Whiteface Cockatiels are a stunning sight that stands out
from most other colours in that it contains no orange cheekpatch or yellow
colouration at all. The male is the most eyecatching of the 2 sexes having the
true white face that gives this mutation its name. Hens of this mutation retain
the greyish colour of the juvenile bird and do not ever get the brilliant
contrasting white face against the very dark grey body colour. When Whiteface is
combined with other mutations it creates other visually appealing colours that
further enhance the beauty of the cockatiel.
Genetics and Heredity
The Whiteface Cockatiels mutation is created by an autosomal recessive
gene that deactivates the production of the yellow pigments. Basically all
yellows and oranges are totally absent in the whiteface and it is apparent even
in the newly hatched chick of this mutation. As soon as a chick hatches a
whiteface bird can be determined by the white down. All other colours have
yellow down except for the whiteface.
In parrots this mutation is referred to as 'Blue'. As most
people are aware that yellow and blue make green, in the usual green coloured
parrot species when the yellow is removed we are left with basically blue. In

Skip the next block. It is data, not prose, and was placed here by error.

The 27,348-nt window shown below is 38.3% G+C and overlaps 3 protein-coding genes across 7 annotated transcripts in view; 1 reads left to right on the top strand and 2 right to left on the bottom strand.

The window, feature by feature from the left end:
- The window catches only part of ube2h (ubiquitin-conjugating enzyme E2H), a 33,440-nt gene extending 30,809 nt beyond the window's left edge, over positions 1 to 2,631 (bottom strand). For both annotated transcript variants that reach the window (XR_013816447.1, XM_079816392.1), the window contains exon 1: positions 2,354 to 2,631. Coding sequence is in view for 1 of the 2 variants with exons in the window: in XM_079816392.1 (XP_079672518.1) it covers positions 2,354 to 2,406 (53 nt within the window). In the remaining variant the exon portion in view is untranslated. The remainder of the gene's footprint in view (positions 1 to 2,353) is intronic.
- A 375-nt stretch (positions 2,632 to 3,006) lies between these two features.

cockatiels which are not green coloured but in fact grey, the gene still in
effect removes the yellows and oranges but leaves a grey bird lacking the
characteristic orange cheekpatches and yellow facial colouring.
For a cockatiel to be a whiteface bird.....ie have no yellow
or orange colours ....it must have got a whiteface gene from both of it's
parents and thus have a pair of whiteface genes. Recessive means that if it has
only one gene from 1 parent and none from the other then the gene will not be
able to express itself and thus the bird will be said to be split to
whiteface. Therefore it is possible to breed visually Whiteface Cockatiels from two
parents that do not look whiteface but do carry a single gene each and pass them
on to the same chick.